I love train journeys. Given a choice of transport between rail, road, air or waterways, I prefer vacations that involve train travels. But when the issue is about work-based travel, the urgency of travel shifts the gear towards air travel. However, I’m mindful of the carbon footprint involved and the hypocrisy associated with it. Generally my flights rush me to conferences or workshops on climate change, conservation of nature and natural resources. Such is the duality of a modernised and increasingly urbanised life. Personally, I think there is nothing smart about air travel, as it actually takes you far away from the ground and the visual delights that mass surface transport provides.
My passionate and professional travelling takes me to the hinterland of India. And during the recent New Year’s holiday, three of my interns accompanied me to the verdant Konkan region. The visit was a part of our project to document the rare and uncommon wildlife found in the Northern Western Ghats from Gujarat to Goa. Initially, we had hoped to form a group of six to seven people and travel in a hired car, but the smaller number didn’t make it affordable to hire a private car. We immediately made plans to take a passenger train on the Konkan Railway route so as to experience the lush landscape of the Western Ghats. Finding seats in the unreserved train was a terrific experience, as was the bevy of vegetable and snack sellers in the train. Every new station was inundated with fresh passengers and retailers of a new kind. However, for single-minded naturalists like us, the varied scenery was our main focus. Mangalorean tiled houses, wells crowded by women with plastic, aluminium or brass pots, barren paddy fields, drying rivers, mangroves along creeks, lily-filled lakes with waterbirds and of course, the lush hill slopes.
Flame of the Forest
Instinctively, my eyes started scanning for the Flame-of-the forest (Butea frondosa) or Palash trees, which is in blossom now. Generally these trees flower between January and May, depending on which part of India they are growing in. Surprisingly this year we saw the tree in the Maharashtra Nature Park (Dharavi) flower as early as mid-November. Later last week, my walks in the Sanjay Gandhi National Park brought me in the company of some more of these amazing flame-like flowers scattered on the forest floor. The Palash’s three-lobed leaflets are likened to the Hindu trinity of Brahma-Vishnu-Maheshwar. But when the tree is in full blossom with flame shaped flowers, this deciduous tree is almost leafless and is definitely a sight to behold from a distance.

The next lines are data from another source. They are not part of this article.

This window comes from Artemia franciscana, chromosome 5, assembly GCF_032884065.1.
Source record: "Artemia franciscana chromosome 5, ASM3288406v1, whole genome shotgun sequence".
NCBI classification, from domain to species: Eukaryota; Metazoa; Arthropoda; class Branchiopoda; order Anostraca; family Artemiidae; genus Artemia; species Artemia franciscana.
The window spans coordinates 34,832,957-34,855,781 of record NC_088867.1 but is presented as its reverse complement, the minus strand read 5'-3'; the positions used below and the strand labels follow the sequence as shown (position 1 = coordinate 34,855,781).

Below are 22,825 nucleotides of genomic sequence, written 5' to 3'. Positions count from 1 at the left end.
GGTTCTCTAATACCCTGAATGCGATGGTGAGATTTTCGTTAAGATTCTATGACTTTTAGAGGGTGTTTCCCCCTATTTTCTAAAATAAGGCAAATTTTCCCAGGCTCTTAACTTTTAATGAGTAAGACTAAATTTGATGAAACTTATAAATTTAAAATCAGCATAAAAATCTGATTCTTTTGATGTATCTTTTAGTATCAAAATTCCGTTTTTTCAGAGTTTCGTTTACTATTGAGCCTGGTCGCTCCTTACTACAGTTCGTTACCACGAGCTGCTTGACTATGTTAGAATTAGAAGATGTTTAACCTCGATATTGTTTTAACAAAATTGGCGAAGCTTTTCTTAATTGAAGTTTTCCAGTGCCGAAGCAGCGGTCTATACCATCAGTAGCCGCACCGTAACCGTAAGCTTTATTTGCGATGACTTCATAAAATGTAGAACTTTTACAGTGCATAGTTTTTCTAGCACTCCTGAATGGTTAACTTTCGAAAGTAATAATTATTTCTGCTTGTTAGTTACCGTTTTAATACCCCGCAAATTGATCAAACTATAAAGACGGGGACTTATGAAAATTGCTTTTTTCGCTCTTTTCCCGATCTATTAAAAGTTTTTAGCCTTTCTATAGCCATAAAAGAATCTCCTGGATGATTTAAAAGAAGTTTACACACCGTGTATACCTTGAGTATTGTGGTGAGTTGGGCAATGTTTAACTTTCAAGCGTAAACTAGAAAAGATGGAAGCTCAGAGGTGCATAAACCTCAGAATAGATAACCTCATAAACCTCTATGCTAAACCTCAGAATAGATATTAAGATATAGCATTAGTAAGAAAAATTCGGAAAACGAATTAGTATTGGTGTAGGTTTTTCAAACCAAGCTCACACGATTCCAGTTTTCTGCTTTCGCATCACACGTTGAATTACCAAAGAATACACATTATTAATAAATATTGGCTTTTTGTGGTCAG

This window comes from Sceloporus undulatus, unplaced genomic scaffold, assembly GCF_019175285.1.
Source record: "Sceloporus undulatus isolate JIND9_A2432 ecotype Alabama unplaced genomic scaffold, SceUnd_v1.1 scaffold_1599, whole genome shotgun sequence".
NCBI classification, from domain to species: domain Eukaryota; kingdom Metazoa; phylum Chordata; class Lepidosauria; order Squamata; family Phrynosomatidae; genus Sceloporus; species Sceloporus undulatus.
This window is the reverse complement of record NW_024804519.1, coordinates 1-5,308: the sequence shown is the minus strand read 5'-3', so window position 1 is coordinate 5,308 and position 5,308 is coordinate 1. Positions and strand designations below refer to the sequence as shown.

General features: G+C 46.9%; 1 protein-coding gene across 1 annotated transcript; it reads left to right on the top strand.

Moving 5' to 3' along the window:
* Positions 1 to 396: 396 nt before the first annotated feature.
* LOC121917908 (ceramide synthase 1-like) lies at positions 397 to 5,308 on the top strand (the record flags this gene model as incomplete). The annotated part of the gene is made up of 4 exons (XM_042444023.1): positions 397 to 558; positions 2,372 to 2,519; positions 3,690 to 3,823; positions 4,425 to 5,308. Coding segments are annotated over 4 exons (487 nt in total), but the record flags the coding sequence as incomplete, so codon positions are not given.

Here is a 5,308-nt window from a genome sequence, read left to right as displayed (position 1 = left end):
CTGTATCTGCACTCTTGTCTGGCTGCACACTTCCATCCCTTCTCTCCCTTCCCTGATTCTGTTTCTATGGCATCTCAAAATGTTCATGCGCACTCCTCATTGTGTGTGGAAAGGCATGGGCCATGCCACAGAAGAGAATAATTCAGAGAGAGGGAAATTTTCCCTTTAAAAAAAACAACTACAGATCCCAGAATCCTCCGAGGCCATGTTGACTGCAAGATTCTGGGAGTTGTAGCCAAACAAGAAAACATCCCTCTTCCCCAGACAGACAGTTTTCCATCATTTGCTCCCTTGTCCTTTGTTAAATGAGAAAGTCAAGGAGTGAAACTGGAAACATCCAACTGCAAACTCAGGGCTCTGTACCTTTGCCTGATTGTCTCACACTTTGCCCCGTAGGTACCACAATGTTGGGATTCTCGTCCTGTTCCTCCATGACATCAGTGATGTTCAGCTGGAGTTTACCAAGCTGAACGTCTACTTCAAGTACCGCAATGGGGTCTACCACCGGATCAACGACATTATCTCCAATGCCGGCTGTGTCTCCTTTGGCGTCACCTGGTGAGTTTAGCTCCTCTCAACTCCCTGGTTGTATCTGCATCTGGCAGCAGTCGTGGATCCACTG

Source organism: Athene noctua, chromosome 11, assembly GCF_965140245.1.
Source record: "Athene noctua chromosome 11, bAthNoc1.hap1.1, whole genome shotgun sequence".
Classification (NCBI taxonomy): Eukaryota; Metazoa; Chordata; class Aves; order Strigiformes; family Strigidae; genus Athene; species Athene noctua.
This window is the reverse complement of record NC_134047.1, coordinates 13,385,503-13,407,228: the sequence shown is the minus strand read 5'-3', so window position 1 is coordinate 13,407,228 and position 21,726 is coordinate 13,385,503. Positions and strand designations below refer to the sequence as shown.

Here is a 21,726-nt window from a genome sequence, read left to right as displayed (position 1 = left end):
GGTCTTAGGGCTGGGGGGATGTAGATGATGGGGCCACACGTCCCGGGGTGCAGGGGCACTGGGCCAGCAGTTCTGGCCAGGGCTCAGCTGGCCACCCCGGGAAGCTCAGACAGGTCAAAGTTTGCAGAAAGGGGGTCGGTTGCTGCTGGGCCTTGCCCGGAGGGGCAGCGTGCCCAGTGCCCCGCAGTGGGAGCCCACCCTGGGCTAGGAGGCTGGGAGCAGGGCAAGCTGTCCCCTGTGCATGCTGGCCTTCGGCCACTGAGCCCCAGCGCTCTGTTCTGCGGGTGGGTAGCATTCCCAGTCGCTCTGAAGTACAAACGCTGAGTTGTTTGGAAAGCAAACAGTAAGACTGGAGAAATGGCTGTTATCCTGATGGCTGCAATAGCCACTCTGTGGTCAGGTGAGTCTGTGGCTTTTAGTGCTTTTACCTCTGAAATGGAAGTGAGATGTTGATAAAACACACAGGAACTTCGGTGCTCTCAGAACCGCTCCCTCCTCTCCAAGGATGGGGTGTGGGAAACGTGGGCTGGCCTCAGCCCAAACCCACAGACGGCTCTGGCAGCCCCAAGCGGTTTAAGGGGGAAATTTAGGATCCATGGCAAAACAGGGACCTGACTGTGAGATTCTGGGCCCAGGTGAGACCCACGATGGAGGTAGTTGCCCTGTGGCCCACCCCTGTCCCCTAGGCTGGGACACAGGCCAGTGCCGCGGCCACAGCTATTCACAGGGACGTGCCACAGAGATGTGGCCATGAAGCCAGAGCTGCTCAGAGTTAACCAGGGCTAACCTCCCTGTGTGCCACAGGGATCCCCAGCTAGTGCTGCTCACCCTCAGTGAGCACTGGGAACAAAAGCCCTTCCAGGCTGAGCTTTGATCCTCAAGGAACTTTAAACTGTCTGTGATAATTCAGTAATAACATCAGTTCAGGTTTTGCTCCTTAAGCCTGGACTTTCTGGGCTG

Every part of the Palash tree is deeply ingrained in our culture and rural lifestyle. Sadly, few urbanites attempt to plant these orange-flowered trees in their gardens. Also called Dhak in Madhya Pradesh, most villagers use its powerful wood to make the central pillar of their houses. In Gujarat it is called Tesu or Kesudo and dozens of garbas (songs/poems) have been written, describing the beauty of its flowers, which are dried to be used during the Holi festival. A single dry flower can give deep-yellow colour to a litre of water. These flowers were traditional also used to colour Bandhni or tie-and-die garments. One thing I am very glad for is that it’s become fashionable to use pattals (leaf plates) and dronas (bowls) made from Palash leaves even in Mumbai. If plastic is not used to separate the two layers of the twig-connected leaves, then the plates and bowls can be directly decomposed. One can buy large packets of dhak plates and bowls early morning at the Dadar station.
May be like me, the divine connection of the holy trinity doesn’t allure you to plant these trees. Then, maybe knowing the parakeet’s love of the Palash flowers or the poetry of a garba may convince you that even in today’s jet-speed journey of life, you need a splash of colour, useful leaves, powerful wood and of course, tons of oxygen.
Write in to Anand Pendharkar at firstname.lastname@example.org
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